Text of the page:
n s presentation, though this
could change at any time.
Ditto for Microsoft Edge
on Windows 10 platforms
with HEVC hardware support, which can play HEVC
streams, just not HEVC in
HLS. Once you have the
encoded HEVC streams,
you should be able to trans-mux into DASH for delivery to both platforms,
though that adds another
process into the mix.
2. What’s the Effect on Battery Life?
To understand battery life, we compared
CPU utilization between H.264 and HEVC
playback for the Streaming Media West session with positive results, which you can read
about in the article “HEVC in HLS: How Does
It Affect Device Performance?” ( go2sm.com/
hlsbattery). The pithy summary states, “
Overall, while you may have issues with the oldest generation of supported mobile devices
and computers, the next generation in all cases show only a slight increase in CPU utilization for HEVC playback, while new iPhones
at least show relative parity. Publishers considering deploying HEVC should do so without
concerns that the higher-end format will create significant battery life issues for most potential viewers.”
3. What Does Supporting HEVC Get Me?
Supporting HEVC will deliver multiple benefits, including economic savings and service
Bandwidth Savings: HEVC should deliver
some bandwidth savings, though the benefits
will vary from service to service and will depend on multiple factors. In terms of compression performance, HEVC should deliver about
the same quality as H.264 at substantially lower
bitrates, as much as 50% lower at 1080p, though
this will drop substantially at lower resolutions.
To determine how much actual bandwidth this
will save you, you’ll have to start by check-ing your server logs to see the distribution of
streams that you’re currently delivering.
At one end of the spectrum, assume that your
typical viewer is watching a 4Mbps 720p H.264-
encoded stream. Switching to HEVC would de-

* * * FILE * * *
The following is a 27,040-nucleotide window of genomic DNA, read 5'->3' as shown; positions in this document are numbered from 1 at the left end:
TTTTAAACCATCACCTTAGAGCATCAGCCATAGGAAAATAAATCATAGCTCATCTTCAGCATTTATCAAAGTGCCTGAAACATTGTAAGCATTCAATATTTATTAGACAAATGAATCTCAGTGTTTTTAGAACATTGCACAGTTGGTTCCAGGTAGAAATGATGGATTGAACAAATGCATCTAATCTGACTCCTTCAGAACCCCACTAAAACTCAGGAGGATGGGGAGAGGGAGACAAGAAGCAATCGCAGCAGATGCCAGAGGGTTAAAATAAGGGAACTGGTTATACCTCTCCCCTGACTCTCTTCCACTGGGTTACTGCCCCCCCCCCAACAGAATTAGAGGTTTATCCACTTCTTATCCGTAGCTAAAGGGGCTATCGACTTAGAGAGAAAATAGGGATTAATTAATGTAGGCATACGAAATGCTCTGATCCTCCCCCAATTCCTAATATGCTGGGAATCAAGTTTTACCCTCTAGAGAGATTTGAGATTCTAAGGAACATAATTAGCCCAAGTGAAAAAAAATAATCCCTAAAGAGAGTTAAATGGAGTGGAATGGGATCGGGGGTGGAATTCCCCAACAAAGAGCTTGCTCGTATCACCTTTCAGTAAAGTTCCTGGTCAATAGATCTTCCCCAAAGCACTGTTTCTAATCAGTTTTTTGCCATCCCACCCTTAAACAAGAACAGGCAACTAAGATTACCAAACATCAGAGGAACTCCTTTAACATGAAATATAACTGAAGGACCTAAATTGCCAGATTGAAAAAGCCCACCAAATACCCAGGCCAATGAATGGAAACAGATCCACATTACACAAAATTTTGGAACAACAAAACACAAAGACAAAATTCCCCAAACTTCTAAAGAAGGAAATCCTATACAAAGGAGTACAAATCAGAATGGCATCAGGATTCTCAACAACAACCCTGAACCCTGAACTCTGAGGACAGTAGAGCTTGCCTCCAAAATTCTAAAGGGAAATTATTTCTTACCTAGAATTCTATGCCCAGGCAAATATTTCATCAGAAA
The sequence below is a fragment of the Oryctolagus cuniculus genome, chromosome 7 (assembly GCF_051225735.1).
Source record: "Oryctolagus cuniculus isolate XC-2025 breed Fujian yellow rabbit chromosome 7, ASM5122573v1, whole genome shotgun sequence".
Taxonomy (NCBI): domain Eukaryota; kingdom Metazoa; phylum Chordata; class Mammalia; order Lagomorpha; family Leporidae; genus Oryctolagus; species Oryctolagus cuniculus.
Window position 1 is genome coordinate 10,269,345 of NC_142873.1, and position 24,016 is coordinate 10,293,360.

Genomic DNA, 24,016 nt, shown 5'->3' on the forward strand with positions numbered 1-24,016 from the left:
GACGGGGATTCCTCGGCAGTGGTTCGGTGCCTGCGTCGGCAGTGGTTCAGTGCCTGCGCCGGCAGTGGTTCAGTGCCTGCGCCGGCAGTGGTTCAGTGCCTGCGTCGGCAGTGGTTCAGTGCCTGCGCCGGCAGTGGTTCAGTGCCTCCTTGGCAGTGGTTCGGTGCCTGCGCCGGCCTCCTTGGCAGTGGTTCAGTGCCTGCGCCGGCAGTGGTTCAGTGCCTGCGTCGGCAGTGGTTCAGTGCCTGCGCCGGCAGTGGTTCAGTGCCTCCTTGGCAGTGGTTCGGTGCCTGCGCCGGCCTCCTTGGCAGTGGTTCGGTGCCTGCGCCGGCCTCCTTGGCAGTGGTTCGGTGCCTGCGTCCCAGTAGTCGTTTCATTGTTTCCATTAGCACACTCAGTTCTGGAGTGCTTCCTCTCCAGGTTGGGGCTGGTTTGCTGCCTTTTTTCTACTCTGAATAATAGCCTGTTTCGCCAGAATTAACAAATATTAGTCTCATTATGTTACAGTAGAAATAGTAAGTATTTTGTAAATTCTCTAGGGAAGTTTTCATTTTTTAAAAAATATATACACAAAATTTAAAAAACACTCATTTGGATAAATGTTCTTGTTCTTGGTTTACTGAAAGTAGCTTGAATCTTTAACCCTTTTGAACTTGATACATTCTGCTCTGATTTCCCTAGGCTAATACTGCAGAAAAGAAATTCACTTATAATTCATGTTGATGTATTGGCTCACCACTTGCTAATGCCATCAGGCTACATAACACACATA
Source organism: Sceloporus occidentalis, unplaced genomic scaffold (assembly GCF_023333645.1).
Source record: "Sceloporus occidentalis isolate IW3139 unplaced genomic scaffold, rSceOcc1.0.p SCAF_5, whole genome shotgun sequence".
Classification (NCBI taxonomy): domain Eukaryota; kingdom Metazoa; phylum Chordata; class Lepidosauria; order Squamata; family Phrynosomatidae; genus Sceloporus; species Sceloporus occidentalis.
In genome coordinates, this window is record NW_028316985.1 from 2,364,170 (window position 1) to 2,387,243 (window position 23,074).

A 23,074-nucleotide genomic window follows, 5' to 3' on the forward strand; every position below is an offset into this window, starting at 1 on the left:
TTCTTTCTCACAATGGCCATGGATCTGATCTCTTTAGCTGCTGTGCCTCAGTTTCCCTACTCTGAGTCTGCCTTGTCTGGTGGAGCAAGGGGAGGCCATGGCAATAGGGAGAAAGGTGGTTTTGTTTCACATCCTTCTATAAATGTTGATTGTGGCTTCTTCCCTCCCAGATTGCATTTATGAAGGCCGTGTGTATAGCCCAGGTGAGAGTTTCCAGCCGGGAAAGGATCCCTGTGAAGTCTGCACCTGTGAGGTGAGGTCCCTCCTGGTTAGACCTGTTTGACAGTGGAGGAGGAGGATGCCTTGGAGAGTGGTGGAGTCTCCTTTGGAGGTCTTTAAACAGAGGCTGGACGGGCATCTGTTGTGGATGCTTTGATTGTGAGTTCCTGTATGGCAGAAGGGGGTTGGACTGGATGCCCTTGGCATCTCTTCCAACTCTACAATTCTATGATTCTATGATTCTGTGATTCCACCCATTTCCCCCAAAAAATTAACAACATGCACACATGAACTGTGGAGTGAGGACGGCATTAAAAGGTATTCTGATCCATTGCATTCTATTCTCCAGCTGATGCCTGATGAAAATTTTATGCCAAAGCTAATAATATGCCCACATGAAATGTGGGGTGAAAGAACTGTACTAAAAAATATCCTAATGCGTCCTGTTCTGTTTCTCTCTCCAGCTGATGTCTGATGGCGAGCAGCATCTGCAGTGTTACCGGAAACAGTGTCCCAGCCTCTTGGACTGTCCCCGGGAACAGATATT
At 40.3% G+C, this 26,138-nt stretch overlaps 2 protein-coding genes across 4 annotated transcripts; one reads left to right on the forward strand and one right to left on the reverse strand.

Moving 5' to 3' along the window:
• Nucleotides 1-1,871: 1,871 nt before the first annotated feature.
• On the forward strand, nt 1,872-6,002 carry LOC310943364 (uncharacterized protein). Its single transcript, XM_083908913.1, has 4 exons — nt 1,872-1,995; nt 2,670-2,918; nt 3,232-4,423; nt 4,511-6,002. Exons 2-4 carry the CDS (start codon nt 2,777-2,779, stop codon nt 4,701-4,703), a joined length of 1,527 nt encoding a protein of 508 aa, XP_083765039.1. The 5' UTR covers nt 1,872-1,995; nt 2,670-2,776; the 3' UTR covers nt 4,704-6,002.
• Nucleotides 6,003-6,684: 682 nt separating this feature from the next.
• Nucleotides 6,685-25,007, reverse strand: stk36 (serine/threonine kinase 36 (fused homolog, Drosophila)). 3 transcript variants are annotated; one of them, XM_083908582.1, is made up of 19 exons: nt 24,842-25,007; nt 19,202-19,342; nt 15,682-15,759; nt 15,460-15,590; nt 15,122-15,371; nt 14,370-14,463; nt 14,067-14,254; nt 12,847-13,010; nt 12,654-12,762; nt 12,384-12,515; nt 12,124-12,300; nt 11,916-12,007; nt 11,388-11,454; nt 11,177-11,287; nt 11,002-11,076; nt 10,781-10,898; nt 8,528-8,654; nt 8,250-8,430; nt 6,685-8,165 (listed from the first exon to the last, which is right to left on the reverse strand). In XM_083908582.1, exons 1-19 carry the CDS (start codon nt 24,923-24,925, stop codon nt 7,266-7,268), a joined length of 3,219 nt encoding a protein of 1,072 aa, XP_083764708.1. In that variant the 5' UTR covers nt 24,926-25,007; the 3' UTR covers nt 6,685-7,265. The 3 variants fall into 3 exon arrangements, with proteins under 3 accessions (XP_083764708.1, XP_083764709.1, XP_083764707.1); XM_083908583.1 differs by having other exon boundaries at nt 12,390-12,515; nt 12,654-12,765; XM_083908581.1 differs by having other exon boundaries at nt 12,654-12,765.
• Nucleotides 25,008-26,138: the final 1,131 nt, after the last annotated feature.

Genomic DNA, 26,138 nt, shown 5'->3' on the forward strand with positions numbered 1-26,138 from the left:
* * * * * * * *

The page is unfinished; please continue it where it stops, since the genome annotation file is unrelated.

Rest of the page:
liver little bandwidth savings because after mak-
ing the switch, you would likely be delivering a
1080p 4Mbps stream. While the perceived qual-
ity of the stream would increase, the bandwidth
would be the same.
On the other hand, I recently chatted with
an OTT provider in Denmark who reported
that 93% of streams delivered were the highest quality 1080p H.264 stream available, which
was encoded at 8Mbps. In this case, bandwidth
savings could be close to 50% because the service could deliver the same video quality using
HEVC at about half the bandwidth.
Quality of Experience Benefits: Quality of
Experience (QoE) benefits also depend on the
streams that you’re currently delivering. In the
case of the Danish OTT provider, QoE would
vary very little since the perceived quality of the
1080p H.264 stream encoded at 8Mbps would be
nearly identical to the 1080p HEVC stream encoded at 4Mbps (see Table 1).
On the other hand, if you’re currently delivering mid-ladder streams to your mobile customers, the QoE benefits could be quite substantial,
as you can see in Table 1. Briefly, to complete
the table, I produced optimal encoding ladders
in both H.264 and HEVC for two test clips, Tears
of Steel and Sintel. Then I computed the VMAF
score for each clip, with the Delta column on
the right showing the improvement from using
HEVC instead of H.264.
By way of background, VMAF scores of six
or more represent a just noticeable difference
(JND), which means that 75% of viewers would
notice the difference. By using higher-resolution
streams for HEVC at 365-2000Kbps, the QoE benefits are quite substantial. On the other hand, as
previously mentioned, when both codecs are
from using HEVC
rather than H.264